Tag Archives: Prime Minister Shinzō Abe

Camelot in Tokyo

Japan celebrates JFK’s legacy with former President Bill Clinton

Former U.S. President Bill Clinton, speaking at a symposium in Tokyo, describes the lasting impact of John F. Kennedy's leadership.

Former U.S. President Bill Clinton, speaking at a symposium in Tokyo, describes the lasting impact of John F. Kennedy’s leadership.

Published by Nikkei Asian Review, March 19, 2015

TOKYO – Camelot is alive and well in Tokyo. Political leaders including former U.S. President Bill Clinton and Japanese Prime Minister Shinzo Abe joined academics, government officials, media pundits and even an astronaut to praise the legacy of U.S. President John F. Kennedy and his lasting impact on modern life.

The John F. Kennedy Library Foundation on Wednesday hosted its first international symposium on the late president, titled “The Torch Has Been Passed: JFK’s Legacy Today.”

The event took place at a fully packed Okuma Auditorium at Waseda University in Tokyo, where President Kennedy’s brother, then-Attorney General Robert F. Kennedy, delivered a lecture to students in 1962. Kennedy had dispatched his brother to Japan at a time of anti-American student protests in Japan; Robert calmed an angry crowd of students at Waseda (and Japanese television viewers at home), and his trip marked a turning point in U.S.-Japan relations, wrote Dartmouth College scholar Jennifer Lind, who attended Wednesday’s event.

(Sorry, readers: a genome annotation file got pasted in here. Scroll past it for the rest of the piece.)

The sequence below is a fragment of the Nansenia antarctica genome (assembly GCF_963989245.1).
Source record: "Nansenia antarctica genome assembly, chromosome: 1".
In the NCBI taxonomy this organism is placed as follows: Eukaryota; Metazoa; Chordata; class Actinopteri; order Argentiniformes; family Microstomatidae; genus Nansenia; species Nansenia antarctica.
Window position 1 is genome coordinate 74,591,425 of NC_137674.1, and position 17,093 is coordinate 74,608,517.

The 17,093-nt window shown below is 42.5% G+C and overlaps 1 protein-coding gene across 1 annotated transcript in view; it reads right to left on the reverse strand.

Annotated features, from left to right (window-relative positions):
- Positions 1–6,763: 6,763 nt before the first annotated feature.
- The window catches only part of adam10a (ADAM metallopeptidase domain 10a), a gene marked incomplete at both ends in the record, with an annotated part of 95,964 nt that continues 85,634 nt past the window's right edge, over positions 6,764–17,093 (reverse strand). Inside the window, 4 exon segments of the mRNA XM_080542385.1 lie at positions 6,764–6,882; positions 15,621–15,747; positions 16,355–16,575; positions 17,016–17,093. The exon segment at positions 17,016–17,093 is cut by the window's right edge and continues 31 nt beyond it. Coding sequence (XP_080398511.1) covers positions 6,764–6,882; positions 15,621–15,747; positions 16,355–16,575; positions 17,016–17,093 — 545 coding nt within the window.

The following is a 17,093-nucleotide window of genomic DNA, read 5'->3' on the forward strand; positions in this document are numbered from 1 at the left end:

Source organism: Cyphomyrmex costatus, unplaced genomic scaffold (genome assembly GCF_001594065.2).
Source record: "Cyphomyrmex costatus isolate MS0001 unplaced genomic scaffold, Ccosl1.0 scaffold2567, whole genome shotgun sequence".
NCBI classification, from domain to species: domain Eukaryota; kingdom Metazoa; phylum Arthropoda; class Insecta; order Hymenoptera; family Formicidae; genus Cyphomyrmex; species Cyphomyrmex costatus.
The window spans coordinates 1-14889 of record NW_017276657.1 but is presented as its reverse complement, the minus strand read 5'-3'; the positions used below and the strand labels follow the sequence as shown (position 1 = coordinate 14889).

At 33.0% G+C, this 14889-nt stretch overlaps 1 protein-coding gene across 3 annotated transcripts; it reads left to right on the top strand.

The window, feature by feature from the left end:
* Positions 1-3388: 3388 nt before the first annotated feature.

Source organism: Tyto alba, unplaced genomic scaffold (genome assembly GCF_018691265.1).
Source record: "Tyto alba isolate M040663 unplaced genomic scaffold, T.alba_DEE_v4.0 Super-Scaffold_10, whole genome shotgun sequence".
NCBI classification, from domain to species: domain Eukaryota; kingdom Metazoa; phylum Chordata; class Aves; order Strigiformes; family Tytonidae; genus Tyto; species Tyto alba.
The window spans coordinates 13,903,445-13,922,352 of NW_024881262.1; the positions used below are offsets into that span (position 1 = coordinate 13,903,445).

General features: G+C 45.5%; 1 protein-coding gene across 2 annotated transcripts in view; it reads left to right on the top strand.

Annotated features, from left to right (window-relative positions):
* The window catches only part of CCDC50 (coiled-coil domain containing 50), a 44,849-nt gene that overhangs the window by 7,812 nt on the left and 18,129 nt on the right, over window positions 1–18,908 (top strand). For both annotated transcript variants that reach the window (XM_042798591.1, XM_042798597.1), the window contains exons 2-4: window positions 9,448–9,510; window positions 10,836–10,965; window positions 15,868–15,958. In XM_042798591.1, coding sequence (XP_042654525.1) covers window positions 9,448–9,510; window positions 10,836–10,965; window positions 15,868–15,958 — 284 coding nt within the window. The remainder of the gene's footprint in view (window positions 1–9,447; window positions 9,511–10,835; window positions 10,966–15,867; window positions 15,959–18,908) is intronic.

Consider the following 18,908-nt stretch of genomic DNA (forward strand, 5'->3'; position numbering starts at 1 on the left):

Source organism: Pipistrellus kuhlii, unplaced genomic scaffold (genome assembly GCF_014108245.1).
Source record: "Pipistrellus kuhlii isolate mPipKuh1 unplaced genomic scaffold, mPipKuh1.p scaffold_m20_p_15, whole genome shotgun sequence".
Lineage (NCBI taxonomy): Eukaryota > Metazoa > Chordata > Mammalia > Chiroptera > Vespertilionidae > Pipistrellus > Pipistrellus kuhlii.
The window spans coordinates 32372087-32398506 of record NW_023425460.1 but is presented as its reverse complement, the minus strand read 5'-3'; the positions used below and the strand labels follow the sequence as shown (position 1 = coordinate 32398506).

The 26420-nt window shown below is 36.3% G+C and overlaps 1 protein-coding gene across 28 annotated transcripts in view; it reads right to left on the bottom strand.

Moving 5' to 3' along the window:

Kennedy had hoped to be the first sitting U.S. president to make a state visit to Japan in 1964, but was tragically assassinated on Nov. 22, 1963, in his third year in office while on visit to Dallas, Texas. Continue reading …

For Tokyo, Olympic success in ’64 and hurdles to 2020

Sept. 30, 2014

In 2020, Tokyo will become the first Asian city to host the summer Olympics twice.

The 1964 summer Olympics in Tokyo were the first to be held in Asia, and marked a major turning point for Japan, a return to the international stage for a country still recovering from its World War II firebombing and lingering global resentments.

The 1964 Olympics were a huge success for Japan, and not only in terms of international symbolism or gold medals.

The buildup to ’64 saw the transformation of Tokyo into a sleek, modern and thriving megalopolis, complete with high-speed bullet trains symbolizing Japan’s economic emergence. Highways, expressways, and subway lines were built, and Haneda Airport was modernized. Beautifying the city and keeping its streets clean became a focus for Tokyo that still remains. Continue reading